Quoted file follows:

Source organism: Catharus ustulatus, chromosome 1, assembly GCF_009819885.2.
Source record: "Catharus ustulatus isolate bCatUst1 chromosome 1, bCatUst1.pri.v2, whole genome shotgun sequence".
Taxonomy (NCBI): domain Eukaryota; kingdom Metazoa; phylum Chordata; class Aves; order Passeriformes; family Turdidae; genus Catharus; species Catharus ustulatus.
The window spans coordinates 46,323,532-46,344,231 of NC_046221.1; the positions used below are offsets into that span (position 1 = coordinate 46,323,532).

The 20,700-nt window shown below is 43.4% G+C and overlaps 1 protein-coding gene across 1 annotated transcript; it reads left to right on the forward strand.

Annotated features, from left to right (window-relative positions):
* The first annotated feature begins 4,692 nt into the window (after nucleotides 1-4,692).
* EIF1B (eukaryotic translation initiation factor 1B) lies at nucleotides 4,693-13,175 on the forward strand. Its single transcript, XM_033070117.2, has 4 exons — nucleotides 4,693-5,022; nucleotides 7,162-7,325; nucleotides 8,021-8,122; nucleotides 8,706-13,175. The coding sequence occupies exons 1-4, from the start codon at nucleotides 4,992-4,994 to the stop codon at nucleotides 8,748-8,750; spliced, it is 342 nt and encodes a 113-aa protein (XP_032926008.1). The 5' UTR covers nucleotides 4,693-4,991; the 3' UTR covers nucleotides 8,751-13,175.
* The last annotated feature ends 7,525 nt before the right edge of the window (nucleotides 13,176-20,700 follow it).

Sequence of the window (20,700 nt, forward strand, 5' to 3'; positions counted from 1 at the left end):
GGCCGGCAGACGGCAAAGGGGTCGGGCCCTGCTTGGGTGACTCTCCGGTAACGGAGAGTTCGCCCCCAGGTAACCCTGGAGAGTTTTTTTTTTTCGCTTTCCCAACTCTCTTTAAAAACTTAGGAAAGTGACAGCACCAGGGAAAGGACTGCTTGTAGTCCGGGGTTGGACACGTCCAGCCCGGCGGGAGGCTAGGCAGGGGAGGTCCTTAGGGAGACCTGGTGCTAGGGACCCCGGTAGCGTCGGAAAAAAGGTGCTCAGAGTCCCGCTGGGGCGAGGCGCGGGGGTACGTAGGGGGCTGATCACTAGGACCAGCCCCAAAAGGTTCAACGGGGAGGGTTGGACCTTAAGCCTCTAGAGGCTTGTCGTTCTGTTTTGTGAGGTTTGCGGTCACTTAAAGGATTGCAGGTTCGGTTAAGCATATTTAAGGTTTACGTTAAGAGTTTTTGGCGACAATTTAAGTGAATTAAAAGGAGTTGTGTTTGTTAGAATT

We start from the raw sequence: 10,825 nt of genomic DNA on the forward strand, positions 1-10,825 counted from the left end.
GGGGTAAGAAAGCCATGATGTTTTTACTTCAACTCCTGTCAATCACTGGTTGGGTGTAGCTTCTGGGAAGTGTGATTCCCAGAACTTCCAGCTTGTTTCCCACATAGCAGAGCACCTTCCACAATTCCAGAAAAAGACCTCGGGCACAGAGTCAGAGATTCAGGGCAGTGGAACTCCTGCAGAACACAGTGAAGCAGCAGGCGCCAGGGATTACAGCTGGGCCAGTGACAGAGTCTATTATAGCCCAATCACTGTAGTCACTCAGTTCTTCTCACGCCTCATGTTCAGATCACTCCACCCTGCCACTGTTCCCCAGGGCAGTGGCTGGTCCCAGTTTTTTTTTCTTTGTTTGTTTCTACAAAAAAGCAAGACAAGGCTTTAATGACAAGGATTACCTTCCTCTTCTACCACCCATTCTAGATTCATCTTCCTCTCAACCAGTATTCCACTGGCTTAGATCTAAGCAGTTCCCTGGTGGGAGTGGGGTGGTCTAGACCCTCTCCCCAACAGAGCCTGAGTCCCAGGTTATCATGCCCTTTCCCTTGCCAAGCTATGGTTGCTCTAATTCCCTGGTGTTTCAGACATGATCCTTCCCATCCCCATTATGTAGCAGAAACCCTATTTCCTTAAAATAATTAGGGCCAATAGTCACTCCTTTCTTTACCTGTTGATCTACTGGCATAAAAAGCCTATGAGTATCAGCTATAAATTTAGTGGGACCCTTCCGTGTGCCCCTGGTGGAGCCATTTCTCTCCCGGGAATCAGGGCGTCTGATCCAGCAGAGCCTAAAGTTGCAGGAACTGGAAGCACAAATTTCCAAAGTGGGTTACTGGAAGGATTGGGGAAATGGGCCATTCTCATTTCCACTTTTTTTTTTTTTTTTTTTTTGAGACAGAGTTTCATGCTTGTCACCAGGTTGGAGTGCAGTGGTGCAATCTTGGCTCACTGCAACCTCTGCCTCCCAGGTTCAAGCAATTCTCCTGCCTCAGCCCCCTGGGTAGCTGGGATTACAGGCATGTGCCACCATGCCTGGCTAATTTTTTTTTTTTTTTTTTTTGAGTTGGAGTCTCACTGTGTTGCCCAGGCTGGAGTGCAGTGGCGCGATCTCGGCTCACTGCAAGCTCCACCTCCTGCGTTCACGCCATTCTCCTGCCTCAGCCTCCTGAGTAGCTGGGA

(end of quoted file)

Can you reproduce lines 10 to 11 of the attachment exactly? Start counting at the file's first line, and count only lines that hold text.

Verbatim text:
Sequence of the window (20,700 nt, forward strand, 5' to 3'; positions counted from 1 at the left end):
GGCCGGCAGACGGCAAAGGGGTCGGGCCCTGCTTGGGTGACTCTCCGGTAACGGAGAGTTCGCCCCCAGGTAACCCTGGAGAGTTTTTTTTTTTCGCTTTCCCAACTCTCTTTAAAAACTTAGGAAAGTGACAGCACCAGGGAAAGGACTGCTTGTAGTCCGGGGTTGGACACGTCCAGCCCGGCGGGAGGCTAGGCAGGGGAGGTCCTTAGGGAGACCTGGTGCTAGGGACCCCGGTAGCGTCGGAAAAAAGGTGCTCAGAGTCCCGCTGGGGCGAGGCGCGGGGGTACGTAGGGGGCTGATCACTAGGACCAGCCCCAAAAGGTTCAACGGGGAGGGTTGGACCTTAAGCCTCTAGAGGCTTGTCGTTCTGTTTTGTGAGGTTTGCGGTCACTTAAAGGATTGCAGGTTCGGTTAAGCATATTTAAGGTTTACGTTAAGAGTTTTTGGCGACAATTTAAGTGAATTAAAAGGAGTTGTGTTTGTTAGAATT